Back to 4 Blood Review-Hyundai Cooperative is doing it right

The influence and legacy of Left 4 Dead have never been questioned, but there is a view that Turtle Rock and Valve’s classic cooperative zombie shooter has an inexpressible vague quality; a formula that no one can copy.

Before starting 4 blood back, A new game from people who co-created the sub-genre, I went back to experience Left 4 Dead again. I was not impressed. Left 4 Dead is still fun, but like a PS2 game: it’s quite fascinating for an hour or two before you realize how difficult it is to give up years of design, visual, and production value advancements for nostalgia.

Back 4 Blood is and is not the successor to Left 4 Dead you wish. This is the most modern interpretation of these principles, but it is also a game that will be launched in 2021—with as much consideration as possible of our modern expectations without disrupting the process.

The game flow of “Back 4 Blood” is fundamentally different from its predecessors. This is a zombie shooter game, with stopping and blasting as the balance point, encouraging identification and response to long-range threats.

The level design, the changes and encounters of the enemies all include this. Almost all game areas will open up, revealing a large and open section, encouraging you to explore different paths, look for hidden loot, and investigate as many targets as possible before triggering the big tribe.

There are all sorts of eye-catching environments, all seemingly based on the clichéd United States—restaurants, noisy greasy bars, brick houses near the city center, suburbs, small town churches, foggy woods—there are everything. Scattered around these levels, another key component of Back 4 Blood stands out.

This is a game with a fairly long list of weapons, divided into the usual categories. Weapons have different rarities, and their attachments are random. You are always looking for a more powerful version of the gun of your choice, or something radical enough to make you give up what you have.

Maybe you found the SMG you like, but it has a long-range range inexplicably. Maybe the reload speed of the shotgun is slower than you want. Or, this purple M1 rifle is so good that you decide to become a key figure in your team and embrace the long-distance lifestyle. In the level of Back 4 Blood, you will never fail to find something, and weapons are only part of it.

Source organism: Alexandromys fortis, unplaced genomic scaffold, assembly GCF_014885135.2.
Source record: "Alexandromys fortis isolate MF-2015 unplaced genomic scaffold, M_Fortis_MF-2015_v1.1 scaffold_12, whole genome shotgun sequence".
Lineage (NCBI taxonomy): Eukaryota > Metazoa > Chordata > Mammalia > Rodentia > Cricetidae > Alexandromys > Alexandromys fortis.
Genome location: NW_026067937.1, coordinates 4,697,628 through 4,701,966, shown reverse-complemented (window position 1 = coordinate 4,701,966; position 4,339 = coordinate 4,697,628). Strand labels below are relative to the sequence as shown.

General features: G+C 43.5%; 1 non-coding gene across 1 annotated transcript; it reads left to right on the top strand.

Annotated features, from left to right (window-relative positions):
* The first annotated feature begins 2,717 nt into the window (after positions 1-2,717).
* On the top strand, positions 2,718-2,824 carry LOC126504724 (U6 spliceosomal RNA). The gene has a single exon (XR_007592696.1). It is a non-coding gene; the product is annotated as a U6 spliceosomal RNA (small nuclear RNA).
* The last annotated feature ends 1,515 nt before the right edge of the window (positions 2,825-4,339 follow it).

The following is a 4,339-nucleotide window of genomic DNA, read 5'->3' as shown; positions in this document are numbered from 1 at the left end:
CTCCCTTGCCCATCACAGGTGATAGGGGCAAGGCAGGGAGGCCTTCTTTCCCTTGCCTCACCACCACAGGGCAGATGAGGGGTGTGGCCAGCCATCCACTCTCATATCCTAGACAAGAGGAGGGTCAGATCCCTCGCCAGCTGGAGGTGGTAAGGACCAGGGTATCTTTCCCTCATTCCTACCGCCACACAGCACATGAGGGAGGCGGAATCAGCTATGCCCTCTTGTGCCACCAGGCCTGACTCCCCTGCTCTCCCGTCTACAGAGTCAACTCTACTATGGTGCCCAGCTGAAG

The location of each room and storage room is also random. Some require special tools to open, some trigger an alarm when you open, and some are easy to access but don’t always hide some interesting things.

The harder the room is to enter, the more likely it is to have valuable loot. Usually, you will look for different attachments for your weapons. These attachments may change their gameplay, especially when they rank higher on the rare ladder. You will also encounter ammunition, grenades, and single-use items such as propane tanks.

Before you leave the safe room, there is basically a buying stage where you can carefully consider where to spend your copper. Copper, a currency found across levels and obtained at the end of each section, can be used for weapon attachments, weapons themselves, grenades, ammunition, and team-wide upgrades to increase the effectiveness of your various toolkits, or to improve you The amount that can be carried.

Back 4 Blood doesn’t have many quiet moments, but this is one of the more obvious moments. With a coordinated team, we will pool the excess copper to get more team upgrades, heal teammates in need, or buy the range they have been struggling with.

I think Turtle Rock doesn’t want to make the process of exchanging attachments too cumbersome or time-consuming, but it is a missed opportunity to be unable to remove any of them before other things take the place.

Ride me

Many moments of “Back 4 Blood” revolve around finding danger from a distance, and scrambling to come up with an effective way to deal with it. This is not a running gun shooting game, when you book at Mach 2, you can take away anything thrown to you.

This is where the zombie design (called Ridden) in the game really comes into play. It makes encounters memorable and varied. Each special zombie has several different variants, and the game will randomly throw these variants at you in the form of corrupted cards (modifiers). These variants have a similar appearance, but each variant essentially has a different function. Crucially, their weaknesses are located in different locations, so you don’t always rely on gold strategies to deal with them.